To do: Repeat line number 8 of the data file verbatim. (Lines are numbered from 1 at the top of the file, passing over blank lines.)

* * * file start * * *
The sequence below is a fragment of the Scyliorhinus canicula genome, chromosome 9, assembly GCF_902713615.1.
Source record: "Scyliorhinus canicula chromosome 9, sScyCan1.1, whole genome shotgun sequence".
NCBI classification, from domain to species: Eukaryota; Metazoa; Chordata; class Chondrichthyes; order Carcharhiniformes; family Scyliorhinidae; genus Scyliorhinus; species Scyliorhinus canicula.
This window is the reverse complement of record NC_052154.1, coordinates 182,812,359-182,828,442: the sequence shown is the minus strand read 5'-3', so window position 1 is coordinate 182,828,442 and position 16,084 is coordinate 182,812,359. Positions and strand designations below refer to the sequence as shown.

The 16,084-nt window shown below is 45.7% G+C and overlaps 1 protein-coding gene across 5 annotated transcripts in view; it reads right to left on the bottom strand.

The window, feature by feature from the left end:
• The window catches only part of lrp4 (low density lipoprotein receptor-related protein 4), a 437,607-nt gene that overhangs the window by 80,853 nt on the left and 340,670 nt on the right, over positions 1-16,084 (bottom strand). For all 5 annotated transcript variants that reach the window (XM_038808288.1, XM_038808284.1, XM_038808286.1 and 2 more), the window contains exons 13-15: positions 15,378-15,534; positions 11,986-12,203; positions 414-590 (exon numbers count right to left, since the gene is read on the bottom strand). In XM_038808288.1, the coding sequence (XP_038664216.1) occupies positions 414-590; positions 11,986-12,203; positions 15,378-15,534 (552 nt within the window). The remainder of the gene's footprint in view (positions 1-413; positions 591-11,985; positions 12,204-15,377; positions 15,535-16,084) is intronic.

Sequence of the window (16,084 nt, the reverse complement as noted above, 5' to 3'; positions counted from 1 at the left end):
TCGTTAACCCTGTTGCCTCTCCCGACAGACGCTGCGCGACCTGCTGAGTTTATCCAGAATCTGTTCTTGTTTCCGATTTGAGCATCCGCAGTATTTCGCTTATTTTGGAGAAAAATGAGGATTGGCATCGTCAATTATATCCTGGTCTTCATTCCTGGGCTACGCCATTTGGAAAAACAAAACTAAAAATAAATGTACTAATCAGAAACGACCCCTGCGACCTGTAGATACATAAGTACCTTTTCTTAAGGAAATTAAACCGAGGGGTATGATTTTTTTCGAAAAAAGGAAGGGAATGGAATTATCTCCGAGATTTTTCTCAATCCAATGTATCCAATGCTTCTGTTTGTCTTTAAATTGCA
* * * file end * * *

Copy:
Sequence of the window (16,084 nt, the reverse complement as noted above, 5' to 3'; positions counted from 1 at the left end):